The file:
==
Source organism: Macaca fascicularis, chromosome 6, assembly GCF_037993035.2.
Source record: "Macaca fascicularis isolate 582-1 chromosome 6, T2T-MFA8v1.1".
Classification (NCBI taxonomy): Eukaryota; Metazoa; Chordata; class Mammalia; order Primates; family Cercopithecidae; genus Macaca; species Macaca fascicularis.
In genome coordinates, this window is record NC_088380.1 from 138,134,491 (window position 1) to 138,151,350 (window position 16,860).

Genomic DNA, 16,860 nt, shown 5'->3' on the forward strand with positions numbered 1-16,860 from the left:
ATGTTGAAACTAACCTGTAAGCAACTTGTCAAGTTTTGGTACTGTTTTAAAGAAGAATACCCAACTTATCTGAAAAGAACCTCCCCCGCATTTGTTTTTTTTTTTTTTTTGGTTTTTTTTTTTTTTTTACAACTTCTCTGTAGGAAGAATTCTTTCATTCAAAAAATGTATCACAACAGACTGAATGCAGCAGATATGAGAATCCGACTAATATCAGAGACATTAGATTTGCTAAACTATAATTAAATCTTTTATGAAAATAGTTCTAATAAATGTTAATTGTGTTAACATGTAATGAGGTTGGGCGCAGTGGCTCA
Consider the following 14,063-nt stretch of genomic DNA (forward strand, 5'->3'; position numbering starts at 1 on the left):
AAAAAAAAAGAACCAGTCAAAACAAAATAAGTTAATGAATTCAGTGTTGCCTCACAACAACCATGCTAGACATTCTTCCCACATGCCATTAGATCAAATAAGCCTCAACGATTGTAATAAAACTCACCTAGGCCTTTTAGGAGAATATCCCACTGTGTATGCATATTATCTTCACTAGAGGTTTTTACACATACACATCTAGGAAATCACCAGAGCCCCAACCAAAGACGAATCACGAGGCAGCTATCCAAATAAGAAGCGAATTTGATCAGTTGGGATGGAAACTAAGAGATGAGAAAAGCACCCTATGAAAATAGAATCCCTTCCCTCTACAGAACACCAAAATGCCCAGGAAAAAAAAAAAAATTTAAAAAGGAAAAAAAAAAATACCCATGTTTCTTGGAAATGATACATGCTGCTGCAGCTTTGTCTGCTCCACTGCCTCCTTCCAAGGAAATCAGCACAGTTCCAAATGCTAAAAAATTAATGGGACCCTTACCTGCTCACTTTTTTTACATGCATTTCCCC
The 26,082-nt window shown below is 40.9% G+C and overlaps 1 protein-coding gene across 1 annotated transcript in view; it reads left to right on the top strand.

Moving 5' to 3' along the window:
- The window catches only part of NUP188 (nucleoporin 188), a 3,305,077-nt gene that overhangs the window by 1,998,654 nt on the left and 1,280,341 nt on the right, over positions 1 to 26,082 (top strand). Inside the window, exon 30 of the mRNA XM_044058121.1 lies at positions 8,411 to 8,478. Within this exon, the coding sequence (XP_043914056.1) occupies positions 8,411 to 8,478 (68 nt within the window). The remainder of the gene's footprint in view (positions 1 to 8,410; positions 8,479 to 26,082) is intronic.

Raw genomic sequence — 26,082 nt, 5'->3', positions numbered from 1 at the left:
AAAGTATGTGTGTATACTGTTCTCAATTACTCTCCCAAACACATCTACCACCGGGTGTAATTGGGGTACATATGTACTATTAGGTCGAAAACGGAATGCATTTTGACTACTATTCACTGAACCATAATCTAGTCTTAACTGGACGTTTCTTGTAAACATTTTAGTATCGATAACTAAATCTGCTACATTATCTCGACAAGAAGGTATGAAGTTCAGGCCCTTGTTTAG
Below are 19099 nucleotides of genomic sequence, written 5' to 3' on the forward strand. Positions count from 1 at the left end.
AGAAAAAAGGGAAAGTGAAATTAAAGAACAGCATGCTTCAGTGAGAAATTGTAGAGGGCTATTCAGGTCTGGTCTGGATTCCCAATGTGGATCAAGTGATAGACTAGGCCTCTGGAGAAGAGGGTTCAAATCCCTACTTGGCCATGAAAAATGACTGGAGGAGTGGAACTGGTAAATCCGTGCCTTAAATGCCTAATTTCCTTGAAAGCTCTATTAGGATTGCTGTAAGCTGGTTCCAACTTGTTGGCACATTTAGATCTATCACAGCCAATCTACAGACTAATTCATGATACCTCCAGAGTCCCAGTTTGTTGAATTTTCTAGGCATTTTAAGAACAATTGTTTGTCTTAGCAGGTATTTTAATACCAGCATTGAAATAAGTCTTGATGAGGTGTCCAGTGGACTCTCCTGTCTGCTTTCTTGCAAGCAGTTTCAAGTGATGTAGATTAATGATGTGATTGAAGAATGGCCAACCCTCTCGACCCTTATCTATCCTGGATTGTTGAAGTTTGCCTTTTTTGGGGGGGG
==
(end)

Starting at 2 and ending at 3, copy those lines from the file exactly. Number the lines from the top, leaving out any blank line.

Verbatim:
Source record: "Macaca fascicularis isolate 582-1 chromosome 6, T2T-MFA8v1.1".
Classification (NCBI taxonomy): Eukaryota; Metazoa; Chordata; class Mammalia; order Primates; family Cercopithecidae; genus Macaca; species Macaca fascicularis.